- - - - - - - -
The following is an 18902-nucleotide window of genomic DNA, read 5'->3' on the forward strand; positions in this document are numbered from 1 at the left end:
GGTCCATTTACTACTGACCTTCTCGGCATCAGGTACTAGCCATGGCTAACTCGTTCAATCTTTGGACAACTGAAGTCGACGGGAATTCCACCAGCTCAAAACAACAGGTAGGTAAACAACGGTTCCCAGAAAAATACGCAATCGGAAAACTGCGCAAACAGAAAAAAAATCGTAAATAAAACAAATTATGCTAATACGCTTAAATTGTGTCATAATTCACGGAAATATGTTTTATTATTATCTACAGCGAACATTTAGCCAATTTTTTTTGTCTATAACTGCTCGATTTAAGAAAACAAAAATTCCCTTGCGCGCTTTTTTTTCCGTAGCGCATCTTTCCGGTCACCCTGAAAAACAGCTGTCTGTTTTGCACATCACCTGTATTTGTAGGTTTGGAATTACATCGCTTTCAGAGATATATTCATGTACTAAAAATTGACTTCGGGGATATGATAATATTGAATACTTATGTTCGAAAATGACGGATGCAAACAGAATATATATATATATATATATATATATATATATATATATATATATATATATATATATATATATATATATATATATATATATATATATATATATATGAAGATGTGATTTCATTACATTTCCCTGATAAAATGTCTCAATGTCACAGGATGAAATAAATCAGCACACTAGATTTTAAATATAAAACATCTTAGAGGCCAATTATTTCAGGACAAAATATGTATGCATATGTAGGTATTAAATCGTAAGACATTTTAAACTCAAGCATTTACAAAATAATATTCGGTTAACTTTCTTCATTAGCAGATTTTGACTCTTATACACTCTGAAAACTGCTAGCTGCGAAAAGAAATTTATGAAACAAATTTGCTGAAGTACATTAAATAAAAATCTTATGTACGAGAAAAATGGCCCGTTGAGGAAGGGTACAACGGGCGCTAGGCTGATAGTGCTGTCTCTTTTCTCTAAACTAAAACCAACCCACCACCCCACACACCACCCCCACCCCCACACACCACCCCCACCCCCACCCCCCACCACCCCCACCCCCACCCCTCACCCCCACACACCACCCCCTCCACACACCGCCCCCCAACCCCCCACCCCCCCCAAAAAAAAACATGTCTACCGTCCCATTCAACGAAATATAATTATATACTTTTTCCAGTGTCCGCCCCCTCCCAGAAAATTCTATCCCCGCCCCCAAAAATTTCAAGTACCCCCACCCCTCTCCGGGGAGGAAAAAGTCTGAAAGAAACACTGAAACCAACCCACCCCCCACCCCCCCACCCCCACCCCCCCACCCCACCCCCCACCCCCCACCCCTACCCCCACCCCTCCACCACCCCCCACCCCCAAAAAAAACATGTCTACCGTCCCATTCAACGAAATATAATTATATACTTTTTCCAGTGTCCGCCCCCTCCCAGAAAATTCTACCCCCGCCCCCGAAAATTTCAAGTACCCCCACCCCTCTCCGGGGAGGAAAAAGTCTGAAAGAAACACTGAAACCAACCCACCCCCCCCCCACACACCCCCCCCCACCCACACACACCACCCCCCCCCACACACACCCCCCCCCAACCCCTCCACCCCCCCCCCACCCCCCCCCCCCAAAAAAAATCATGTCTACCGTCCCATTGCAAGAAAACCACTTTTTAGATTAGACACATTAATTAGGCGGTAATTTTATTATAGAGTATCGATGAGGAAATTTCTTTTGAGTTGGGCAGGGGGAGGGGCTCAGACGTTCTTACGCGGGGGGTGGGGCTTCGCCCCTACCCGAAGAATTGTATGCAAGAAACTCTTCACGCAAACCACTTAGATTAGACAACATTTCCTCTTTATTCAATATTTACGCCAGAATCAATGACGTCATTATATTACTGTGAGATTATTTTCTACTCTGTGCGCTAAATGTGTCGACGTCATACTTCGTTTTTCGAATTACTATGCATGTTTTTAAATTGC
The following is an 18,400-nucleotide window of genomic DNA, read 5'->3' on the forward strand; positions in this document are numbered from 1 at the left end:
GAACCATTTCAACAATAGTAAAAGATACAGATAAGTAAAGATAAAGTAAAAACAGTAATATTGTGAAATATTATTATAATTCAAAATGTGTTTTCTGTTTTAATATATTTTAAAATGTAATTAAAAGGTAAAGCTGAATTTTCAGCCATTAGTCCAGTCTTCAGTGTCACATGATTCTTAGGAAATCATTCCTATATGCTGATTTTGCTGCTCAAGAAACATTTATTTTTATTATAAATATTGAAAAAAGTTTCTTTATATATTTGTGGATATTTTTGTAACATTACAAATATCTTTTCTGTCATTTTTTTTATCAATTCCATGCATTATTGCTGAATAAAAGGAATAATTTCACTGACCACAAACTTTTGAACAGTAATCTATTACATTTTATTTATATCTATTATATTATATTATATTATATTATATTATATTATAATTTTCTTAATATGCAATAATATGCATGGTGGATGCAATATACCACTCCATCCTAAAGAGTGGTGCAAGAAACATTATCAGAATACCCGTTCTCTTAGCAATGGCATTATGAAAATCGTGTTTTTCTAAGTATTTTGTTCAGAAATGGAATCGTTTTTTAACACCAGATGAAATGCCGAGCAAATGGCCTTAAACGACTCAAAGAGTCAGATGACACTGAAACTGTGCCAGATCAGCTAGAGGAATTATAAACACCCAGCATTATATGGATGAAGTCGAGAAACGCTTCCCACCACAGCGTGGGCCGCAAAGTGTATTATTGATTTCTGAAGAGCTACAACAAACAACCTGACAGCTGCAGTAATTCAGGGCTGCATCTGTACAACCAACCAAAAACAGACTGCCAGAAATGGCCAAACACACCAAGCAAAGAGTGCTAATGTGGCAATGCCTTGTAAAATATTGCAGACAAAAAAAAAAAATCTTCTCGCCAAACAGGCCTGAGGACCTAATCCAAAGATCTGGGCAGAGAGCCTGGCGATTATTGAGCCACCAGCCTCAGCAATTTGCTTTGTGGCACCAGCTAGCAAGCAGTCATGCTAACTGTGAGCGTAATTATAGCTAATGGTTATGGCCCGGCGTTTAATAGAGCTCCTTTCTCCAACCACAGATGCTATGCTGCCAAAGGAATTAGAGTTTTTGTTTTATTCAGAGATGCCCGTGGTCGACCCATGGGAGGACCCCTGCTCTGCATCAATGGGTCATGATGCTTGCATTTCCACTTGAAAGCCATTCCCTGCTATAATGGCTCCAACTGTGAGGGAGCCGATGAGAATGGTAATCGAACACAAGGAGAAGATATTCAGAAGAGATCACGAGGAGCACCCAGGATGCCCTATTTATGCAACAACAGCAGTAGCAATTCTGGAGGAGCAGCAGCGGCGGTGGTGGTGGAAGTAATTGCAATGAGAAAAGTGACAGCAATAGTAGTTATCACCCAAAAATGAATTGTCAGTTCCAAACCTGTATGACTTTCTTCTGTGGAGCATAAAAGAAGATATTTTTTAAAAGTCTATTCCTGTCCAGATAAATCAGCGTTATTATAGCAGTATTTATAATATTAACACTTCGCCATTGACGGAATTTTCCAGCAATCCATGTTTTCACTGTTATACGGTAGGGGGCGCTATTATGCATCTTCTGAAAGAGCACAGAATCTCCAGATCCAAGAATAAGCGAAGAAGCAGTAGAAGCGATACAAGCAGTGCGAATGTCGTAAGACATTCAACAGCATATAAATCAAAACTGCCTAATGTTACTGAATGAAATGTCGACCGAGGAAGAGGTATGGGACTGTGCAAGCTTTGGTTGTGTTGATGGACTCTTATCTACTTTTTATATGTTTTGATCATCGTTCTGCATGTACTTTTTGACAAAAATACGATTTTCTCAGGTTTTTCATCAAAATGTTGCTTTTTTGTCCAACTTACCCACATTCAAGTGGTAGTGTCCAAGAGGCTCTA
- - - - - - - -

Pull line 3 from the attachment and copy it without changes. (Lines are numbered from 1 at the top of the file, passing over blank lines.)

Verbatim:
The following is an 18,400-nucleotide window of genomic DNA, read 5'->3' on the forward strand; positions in this document are numbered from 1 at the left end: